Wetlands and cultural heritage conservation

27/03/2001

Launch of The Heritage Management of Wetlands in Europe

EAC General Assembly, Strasbourg, 23 March 2001

Statement by Dr Nick Davidson
Deputy Secretary General, Ramsar Convention on Wetlands (Ramsar, Iran, 1971)

eac-book.jpg (22593 bytes)It is a very great pleasure to receive, on behalf of the Ramsar Convention on Wetlands, this copy of the EAC’s important and impressive volume on The Heritage Management of Wetlands. For the Convention, this publication could not be more timely as a tool for raising awareness of the important links between the conservation of biodiversity and archaeology and cultural heritage of wetlands – rightly recognised by both our organisations as the primary focus to achieve our goals.

Since 1971 the Ramsar Convention – the oldest of the global environmental conventions, and the only one to focus on a particular ecosystem – has been striving to help its 123 Contracting Parties (national governments) to achieve their commitments for the wise use (i.e. sustainable utilisation) of all their wetlands through many actions including the designation so far of 1060 Wetlands of International Importance (Ramsar sites) covering over 80 million hectares of inland, coastal and nearshore marine wetland ecosystems, both natural and human-made. Parties also commit to working together on a range of international cooperative activities.

The Ramsar Convention owes its origins in the 1960s to increasing recognition and concern of the urgent need to safeguard wetland habitats and the species, notably waterbirds, that depend upon them. But despite increasing awareness worldwide of the vital values and functions of wetlands, this challenge remains very great and likely to become even greater in many parts of the world in the face of accelerating desertification and increasing demand for shared water resources.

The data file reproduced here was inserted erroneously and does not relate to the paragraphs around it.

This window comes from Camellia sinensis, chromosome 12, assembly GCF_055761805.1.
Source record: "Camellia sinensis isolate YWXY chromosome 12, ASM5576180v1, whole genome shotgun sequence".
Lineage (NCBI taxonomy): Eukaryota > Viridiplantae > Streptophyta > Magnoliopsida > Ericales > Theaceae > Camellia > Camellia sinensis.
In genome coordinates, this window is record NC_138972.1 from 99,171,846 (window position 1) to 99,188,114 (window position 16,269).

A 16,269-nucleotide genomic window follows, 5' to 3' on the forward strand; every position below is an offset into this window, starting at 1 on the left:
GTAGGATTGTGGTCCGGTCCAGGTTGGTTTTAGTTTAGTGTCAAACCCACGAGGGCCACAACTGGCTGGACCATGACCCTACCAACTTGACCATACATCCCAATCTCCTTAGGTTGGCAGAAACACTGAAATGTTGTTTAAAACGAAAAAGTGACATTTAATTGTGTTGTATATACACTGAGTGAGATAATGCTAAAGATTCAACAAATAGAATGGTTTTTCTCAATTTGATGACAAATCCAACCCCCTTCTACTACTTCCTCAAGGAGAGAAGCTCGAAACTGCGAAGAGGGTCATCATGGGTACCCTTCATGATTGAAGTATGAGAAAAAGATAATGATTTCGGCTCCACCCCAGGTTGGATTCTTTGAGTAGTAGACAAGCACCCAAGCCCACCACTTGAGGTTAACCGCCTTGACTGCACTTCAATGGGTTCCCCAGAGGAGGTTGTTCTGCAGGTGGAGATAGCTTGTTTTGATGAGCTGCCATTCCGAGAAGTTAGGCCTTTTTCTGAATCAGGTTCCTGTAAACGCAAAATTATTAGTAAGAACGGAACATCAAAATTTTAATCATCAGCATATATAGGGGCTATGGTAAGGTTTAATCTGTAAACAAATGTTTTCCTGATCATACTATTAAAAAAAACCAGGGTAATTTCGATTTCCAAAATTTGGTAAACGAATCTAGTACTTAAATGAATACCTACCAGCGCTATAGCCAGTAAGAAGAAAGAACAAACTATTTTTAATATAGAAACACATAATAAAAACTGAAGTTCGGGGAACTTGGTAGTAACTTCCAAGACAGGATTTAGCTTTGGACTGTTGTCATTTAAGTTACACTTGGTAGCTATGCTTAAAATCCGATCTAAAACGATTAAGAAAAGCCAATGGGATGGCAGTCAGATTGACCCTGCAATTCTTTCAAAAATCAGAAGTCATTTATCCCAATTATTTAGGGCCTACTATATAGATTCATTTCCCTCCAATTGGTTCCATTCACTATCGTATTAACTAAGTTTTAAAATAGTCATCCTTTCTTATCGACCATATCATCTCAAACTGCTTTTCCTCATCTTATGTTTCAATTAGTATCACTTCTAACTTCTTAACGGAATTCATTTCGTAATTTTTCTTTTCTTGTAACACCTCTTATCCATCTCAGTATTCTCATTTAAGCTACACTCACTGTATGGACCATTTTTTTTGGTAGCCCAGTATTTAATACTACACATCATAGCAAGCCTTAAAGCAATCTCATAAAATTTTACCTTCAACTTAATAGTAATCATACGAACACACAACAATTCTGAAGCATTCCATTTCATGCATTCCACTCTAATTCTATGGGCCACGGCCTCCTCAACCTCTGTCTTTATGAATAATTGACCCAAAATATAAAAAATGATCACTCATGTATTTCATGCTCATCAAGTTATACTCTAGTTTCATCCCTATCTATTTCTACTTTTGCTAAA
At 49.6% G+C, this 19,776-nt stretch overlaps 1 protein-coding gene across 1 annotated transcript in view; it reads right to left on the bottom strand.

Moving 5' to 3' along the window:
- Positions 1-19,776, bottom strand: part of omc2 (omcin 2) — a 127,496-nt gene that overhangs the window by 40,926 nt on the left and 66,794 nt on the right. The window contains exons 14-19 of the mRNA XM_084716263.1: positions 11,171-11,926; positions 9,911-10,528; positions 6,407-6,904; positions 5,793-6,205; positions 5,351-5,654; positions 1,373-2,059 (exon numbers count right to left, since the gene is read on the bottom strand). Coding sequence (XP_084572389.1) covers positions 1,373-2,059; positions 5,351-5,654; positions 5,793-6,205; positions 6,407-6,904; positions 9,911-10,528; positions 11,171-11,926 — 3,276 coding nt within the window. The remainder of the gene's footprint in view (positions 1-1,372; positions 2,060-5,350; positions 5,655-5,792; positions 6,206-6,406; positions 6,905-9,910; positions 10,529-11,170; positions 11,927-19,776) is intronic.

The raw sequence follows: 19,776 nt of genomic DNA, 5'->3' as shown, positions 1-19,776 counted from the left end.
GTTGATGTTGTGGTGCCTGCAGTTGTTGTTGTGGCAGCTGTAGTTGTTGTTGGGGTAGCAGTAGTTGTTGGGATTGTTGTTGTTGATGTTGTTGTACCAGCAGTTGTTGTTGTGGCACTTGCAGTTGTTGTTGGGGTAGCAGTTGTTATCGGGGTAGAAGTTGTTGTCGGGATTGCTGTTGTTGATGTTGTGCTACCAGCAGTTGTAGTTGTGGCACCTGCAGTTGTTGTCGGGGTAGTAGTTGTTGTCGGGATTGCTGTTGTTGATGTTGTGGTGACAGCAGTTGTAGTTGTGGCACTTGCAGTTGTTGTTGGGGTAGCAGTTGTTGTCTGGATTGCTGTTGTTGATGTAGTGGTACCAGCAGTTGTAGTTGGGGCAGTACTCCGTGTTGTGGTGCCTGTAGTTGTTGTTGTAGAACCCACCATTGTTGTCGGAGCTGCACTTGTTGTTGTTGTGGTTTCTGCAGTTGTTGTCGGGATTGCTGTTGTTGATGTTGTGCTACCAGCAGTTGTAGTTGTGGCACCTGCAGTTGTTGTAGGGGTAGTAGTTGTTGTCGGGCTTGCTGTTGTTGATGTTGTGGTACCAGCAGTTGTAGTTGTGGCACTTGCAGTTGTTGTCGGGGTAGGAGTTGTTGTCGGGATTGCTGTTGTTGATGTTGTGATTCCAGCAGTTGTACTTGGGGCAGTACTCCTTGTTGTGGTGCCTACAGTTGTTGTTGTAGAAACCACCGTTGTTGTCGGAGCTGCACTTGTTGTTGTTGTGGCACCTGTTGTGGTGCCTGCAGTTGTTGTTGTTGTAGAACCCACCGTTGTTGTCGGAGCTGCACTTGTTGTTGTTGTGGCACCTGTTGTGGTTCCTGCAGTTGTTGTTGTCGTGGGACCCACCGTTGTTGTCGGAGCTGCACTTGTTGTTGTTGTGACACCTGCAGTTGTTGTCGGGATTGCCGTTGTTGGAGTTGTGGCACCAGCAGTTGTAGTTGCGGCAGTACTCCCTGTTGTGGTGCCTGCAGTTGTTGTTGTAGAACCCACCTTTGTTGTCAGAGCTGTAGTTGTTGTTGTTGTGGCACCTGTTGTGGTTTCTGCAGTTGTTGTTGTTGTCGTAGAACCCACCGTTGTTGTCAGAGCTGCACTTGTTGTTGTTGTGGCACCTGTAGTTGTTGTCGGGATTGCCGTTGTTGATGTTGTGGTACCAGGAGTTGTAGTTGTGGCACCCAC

So joining forces to tackle this wetland challenge makes sound sense, and there is much common ground (or more accurately, water) in the biodiversity and heritage management of wetlands. Put at its simplest, we all need our wetlands to stay wet, so maintaining the hydrological integrity of wetlands is critical to our common objectives. Decision-makers and managers of the natural and of the cultural features of wetlands are, however, not always as fully aware as they could be of the benefits of working together to strengthen the safeguarding of this heritage.

The Ramsar Convention has long recognised the vital importance of people and their wetland heritage in all its forms as essential for achieving the sustainable management of wetlands. Indeed the theme of its most recent Conference of Parties (COP7 in Costa Rica in 1999) was "People and wetlands: the vital link", and this conference, amongst many other actions, adopted guidelines for incorporating local communities and local communities in the participatory management of wetlands, in recognition of the importance of local knowledge and culture in this process.

Furthermore, the importance of people and the cultural significance of wetlands will receive even higher profile at our next COP, in Valencia, Spain in November 2002, which has the theme of "Wetlands: water, life and culture". This will include a major technical session on "the cultural aspects of wetlands as a tool for their conservation and sustainable use", which will include discussion of guidelines for incorporating cultural heritage in the assessment, valuation and management of wetlands.